Early career researchers should avoid being part of mad-race that publishes randomly without much clarity in their goals. They should identify research problems that will impact human race globally and try to come out of pathbreaking research results. They should not hesitate to establish early collaboration for multidisciplinary research as in today’s time applied research is much in demand and making great impact

Meet the authors

Dr Pawan Khanna received his PhD in Organometallic Chemistry of Se & Te from the Indian Institute of Technology, Bombay in 1989– 90. He went to Queens’ University of Belfast and University of Wales at Swansea (UK) for his postdoctoral research in the group of Prof. Christopher P Morley during 1989–92. Later, he joined C-MET, Pune. He was awarded the BOYSCAST fellowship of DST, Govt of India during 1998–99 to work on quantum dots driven by organometallic chemistry at University of St. Andrews, Scotland (UK) with Professor David J Cole-Hamilton. He joined Defence Institute of Advanced Technology, Pune, India (DIAT) in 2011 as its first Professor and is currently a HAG Professor and Head of the Dept. of Applied Chemistry. He has also served as dean of academic affairs at DIAT. His research interests include organometallic chemistry, materials chemistry, nano-chemistry of biological importance, quantum dots, nano-inks, nano-fluids and photo catalysis. He has published over 220 research papers. He has recently been named as the top 1% materials’ scientist in the world by a study conducted by Stanford University, USA. He has guided more than 70 masters, doctoral and post-doctoral researchers and completed 20 grant-in-aid research projects.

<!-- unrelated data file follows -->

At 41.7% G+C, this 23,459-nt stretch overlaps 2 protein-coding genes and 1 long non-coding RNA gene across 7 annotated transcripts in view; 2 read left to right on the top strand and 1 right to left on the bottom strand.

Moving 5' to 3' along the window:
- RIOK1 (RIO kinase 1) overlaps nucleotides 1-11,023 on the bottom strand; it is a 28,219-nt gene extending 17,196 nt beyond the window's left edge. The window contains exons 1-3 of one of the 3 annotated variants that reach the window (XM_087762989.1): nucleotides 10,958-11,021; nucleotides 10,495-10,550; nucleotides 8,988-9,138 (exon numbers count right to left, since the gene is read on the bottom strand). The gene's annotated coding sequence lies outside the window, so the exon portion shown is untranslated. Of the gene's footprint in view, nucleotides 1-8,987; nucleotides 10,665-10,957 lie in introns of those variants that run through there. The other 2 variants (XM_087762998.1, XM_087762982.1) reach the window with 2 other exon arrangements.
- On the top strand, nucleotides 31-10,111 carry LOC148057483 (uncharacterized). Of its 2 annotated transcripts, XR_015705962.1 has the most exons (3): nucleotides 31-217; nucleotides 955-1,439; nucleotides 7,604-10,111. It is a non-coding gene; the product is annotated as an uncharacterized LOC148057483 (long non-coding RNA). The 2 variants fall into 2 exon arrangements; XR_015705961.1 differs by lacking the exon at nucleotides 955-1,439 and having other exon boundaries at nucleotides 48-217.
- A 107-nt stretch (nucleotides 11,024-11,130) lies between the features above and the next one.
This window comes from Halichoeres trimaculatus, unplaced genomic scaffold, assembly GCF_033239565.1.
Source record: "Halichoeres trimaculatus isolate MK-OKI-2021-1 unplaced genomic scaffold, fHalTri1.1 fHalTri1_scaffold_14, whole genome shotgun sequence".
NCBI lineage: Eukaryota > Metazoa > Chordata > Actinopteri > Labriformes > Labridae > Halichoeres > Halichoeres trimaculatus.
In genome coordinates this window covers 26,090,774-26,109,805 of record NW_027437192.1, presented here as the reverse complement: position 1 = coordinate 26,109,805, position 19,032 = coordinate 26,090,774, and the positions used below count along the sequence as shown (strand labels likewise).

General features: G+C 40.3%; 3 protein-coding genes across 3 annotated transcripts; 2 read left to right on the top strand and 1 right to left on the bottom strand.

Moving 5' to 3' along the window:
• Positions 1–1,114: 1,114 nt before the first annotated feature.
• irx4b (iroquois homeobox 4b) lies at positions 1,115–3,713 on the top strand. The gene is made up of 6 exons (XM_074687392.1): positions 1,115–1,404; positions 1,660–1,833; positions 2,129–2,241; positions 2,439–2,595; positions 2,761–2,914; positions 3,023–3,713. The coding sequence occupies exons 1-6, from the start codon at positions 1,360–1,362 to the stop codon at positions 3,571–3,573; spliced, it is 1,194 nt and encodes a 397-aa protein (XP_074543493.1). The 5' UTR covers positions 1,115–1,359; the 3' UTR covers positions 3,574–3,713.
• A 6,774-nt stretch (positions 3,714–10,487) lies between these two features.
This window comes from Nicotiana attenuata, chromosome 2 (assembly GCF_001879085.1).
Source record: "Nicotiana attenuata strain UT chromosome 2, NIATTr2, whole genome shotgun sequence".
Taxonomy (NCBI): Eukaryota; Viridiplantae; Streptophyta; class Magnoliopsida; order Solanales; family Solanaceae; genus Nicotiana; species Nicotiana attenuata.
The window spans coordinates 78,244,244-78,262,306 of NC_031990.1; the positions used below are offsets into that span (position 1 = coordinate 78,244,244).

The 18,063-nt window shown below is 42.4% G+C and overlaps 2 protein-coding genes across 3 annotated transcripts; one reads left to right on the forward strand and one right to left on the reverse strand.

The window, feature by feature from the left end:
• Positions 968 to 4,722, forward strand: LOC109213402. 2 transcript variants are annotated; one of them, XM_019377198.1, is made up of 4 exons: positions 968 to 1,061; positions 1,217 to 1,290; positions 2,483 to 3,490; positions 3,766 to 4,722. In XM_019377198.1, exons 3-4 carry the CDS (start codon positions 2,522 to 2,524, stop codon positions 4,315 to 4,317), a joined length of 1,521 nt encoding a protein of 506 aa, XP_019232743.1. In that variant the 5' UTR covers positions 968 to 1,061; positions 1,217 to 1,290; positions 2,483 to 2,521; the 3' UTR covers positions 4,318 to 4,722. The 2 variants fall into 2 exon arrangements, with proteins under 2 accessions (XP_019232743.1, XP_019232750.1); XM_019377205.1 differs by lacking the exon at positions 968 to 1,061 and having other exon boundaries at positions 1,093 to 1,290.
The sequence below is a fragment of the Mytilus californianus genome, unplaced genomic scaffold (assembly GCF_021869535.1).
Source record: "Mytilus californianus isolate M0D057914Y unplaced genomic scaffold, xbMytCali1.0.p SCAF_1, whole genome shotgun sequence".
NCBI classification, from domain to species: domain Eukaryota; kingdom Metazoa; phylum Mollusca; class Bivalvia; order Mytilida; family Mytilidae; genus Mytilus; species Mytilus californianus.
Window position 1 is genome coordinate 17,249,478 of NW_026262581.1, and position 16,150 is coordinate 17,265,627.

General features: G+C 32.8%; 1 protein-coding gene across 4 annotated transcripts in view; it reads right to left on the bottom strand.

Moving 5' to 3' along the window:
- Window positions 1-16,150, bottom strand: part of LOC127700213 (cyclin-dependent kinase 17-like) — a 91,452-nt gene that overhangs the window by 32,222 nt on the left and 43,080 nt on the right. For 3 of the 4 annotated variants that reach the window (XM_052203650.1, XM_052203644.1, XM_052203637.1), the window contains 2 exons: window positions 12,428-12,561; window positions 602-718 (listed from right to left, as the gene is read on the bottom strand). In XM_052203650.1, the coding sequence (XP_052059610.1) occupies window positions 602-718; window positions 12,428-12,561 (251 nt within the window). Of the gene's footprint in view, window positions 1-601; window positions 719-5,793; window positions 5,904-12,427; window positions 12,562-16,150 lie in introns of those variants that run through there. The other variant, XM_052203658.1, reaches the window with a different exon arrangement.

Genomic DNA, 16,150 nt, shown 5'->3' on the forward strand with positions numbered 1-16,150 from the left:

Neha Bisht obtained her BTech Degree in Chemical Engineering from BT Kumaon Institute of Technology (BTKIT), Dwarahat, Uttarakhand India in 2014. Continuing her studies, she received MTech Degree in Materials Science and Chemical Technology from the Defence Institute of Advanced Technology, Pune, India in the Department of Applied Chemistry in 2019, where she was a Gold medalist. During her study for her Master’s Degree, she received the All India Council Technical Education (AICTE) Fellowship through Graduate Aptitude Test in Engineering (GATE). She worked as a Project Assistant under the guidance of Prof. P. K. Khanna at DIAT, Pune, India. She is a life member of the ‘‘Society for Materials and Chemistry (SMC)’’, BARC, Mumbai. She is a lifetime member of ‘‘DIAT Alumni Association’’. She is currently persuing her PhD in south Korea. Her research interests include nanomaterials, hybrid nanocomposites, thermoelectric materials, metal oxides, ternary metal chalcogenides and their energy applications.
Priyanka obtained her BSc degree from Maharshi Dayanand University, Rohtak, Haryana, in the year 2015. During the BSc, she received a ‘‘Promotion of Science and Education (POSE)’’ scholarship from Department of Science & Technology (DST), Govt. of Haryana, India. Continuing her studies, she received an MSc degree in Applied Chemistry from Malaviya National Institute of Advanced Technology, Jaipur, India, in 2017. She completed her PhD under the guidance of Prof. P. K. Khanna at Defence Institute of Advanced Technology, Pune, India in November 2023. She is a life member of ‘‘Society for Materials and Chemistry (SMC)’’, BARC, Mumbai. She has published over 12 research articles and has a patent to her credit. Her research interests include nanomaterials, quantum dots, materials chemistry and their energy applications

We congratulate the authors on their impactful work and wish them success in their future academic research!